Craig, M., Dewar, M., Harris, M., Hauff, P., Della Sala, S., Wolbers, T. Wakeful Rest Promotes the Accuracy of Cognitive Maps in Young and Older Adults.

Craig, M., Dewar, M., Gaskell, M. G. Comparison of the Effects of Sleep and Wakeful Rest on Memory Consolidation.

Presentations at scientific conferences (* denotes oral presentation) 

Craig, M., Dewar, M., Hauff, P., Harris, M., Hauff, P., Della Sala, S., Wolbers, T., Wakeful rest promotes cognitive map accuracy in young and older adults, Psychonomics Governing Board Meeting, Edinburgh (UK), July 2015.

Craig, M., Dewar, M., Hauff, P., Harris, M., Hauff, P., Della Sala, S., Wolbers, T., Wakeful rest promotes cognitive map accuracy in young and older adults, Alzheimer's Research UK - Scotland Research Network Meeting, Edinburgh (UK), April 2015.

Craig, M., Dewar, M., Hauff, P., Harris, M., Hauff, P., Della Sala, S., Wolbers, T., Wakeful rest promotes cognitive map accuracy in young and older adults, British Neuroscience Association Festival of Neuroscience, Edinburgh (UK), April 2015.

*Craig, M., Della Sala, S., Dewar, M., Autobiographical thinking interferes with episodic memory consolidation, International Workshop on Learning and Memory Consolidation, San Sebastian (Spain), July 2014. 

Craig, M., Della Sala, S., Dewar, M., Autobiographical thinking interferes with episodic memory consolidation, Comparative Perspectives on Autobiographical Memory: What Human and Non-human Animals Remember about Their Past, Aarhus (Denmark), June 2014.

*Craig, M., Della Sala, S., Dewar, M., Autobiographical thinking Interferes with episodic memory consolidation, Experimental Psychology Society meeting, Kent (UK), April 2014.

Craig, M., Della Sala, S., Dewar, M., Recalling the past and imagining the future interfere with verbal memory consolidation, Federation of European Societies of Neuropsychology meeting, Berlin (Germany), September 2013.

Craig, M., Della Sala, S., Dewar, M., Recalling the past and imagining the future interfere with verbal memory consolidation, Experimental Psychology Society meeting, Lancaster (UK), July 2013.

Craig, M., Della Sala, S., Dewar, M., Recalling the past and imagining the future interfere with verbal memory consolidation, British Neuropsychological Society meeting, London (UK), November 2012.

Presentations at other scientific events (* denotes oral presentation)

*Craig, M., Dewar, M., Harris, M., Hauff, P., Della Sala, S., Wolbers, T., Does Wakeful Rest Promote the Formation of Cognitive Maps? Psychology Seminar Series, Heriot-Watt University, Edinburgh (UK), April 2015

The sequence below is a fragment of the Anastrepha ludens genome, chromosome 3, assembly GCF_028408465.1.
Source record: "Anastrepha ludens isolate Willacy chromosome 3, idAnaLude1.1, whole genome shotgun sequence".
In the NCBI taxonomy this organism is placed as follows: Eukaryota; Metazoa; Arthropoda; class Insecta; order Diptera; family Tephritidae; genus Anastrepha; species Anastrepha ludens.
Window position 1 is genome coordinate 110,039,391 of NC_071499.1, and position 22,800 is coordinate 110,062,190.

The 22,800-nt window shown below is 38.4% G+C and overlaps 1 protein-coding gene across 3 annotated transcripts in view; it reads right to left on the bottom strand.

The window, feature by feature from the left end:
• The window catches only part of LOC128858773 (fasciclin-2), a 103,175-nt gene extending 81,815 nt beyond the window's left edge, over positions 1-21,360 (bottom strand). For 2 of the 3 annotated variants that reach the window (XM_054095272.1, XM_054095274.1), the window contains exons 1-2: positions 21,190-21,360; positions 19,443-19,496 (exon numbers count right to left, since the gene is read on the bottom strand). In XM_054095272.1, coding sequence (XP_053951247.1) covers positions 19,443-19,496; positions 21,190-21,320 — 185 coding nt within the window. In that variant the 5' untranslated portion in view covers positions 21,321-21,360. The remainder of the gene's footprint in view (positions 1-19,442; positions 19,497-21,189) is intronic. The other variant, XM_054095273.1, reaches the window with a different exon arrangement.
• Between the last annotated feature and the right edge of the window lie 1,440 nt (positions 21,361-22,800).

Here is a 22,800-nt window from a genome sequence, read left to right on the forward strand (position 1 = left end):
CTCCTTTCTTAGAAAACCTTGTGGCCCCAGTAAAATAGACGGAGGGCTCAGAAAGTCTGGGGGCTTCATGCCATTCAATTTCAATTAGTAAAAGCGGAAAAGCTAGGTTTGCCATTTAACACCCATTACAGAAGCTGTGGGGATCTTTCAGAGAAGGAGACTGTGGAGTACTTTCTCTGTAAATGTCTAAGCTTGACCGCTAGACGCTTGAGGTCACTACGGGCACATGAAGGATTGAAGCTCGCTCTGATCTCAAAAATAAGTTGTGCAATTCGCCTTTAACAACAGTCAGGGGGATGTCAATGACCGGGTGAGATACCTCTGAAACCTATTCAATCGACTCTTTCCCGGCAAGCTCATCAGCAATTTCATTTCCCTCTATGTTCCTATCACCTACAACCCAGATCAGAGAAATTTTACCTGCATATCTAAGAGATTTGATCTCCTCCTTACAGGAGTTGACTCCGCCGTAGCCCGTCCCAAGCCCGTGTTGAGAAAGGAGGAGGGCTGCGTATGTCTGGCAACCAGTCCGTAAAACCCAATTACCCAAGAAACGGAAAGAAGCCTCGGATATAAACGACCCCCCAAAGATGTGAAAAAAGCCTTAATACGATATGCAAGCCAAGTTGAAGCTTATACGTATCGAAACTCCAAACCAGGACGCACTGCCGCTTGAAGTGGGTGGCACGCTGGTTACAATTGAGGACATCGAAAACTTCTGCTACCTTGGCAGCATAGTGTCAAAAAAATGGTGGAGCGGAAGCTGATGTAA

*Craig, M., Dewar, M., Harris, M., Hauff, P., Della Sala, S., Wolbers, T., Does Wakeful Rest Promote the Formation of Cognitive Maps? Human Cognitive Neuroscience Seminar Series, University of Edinburgh, Edinburgh (UK), March 2015

*Craig, M., Della Sala, S., Dewar, M., Recalling the past and imagining the future interfere with verbal memory consolidation, Human Cognitive Neuroscience Seminar Series, University of Edinburgh (UK), November 2012

*Craig, M., Della Sala, S., Dewar, M., Recalling the past and imagining the future interfere with verbal memory consolidation, York University (UK), October 2012

Oral presentations to lay audiences

*Craig, M. (2014) A minimal interference technique to enhance memory in Alzheimer's disease, Alzheimer'' Society Public Research Talk, St. James Park, Newcastle upon Tyne (UK).

*Craig, M., A minimal interference technique to improve memory in people with Alzheimer's, Alzheimer's Society Research Conference, Nottingham (UK), July 2014

Craig, M., Dewar, M., Della Sala, S., Wolbers, T., Rest to find your way: Can a few minutes of rest boost memory for a recently travelled route? Alzheimer's Society Research Conference, Nottingham (UK), July 2014.

Craig, M., Della Sala, S., Dewar, M., Post-learning wakeful rest aids the retention of a new route through a virtual environment, Alzheimer's Society Research Conference, London (UK), July 2013.

Craig, M., Della Sala, S., Dewar, M., Recalling the past and imagining the future interfere with verbal memory consolidation, Alzheimer's Society Research Conference, Leeds (UK), October 2012.

Other forms of dissemination

Craig, M. (2014) Autobiographical thinking interferes with episodic memory consolidation, Psychology Postgraduate Affairs Group (PsyPAG) The Quarterly magazine.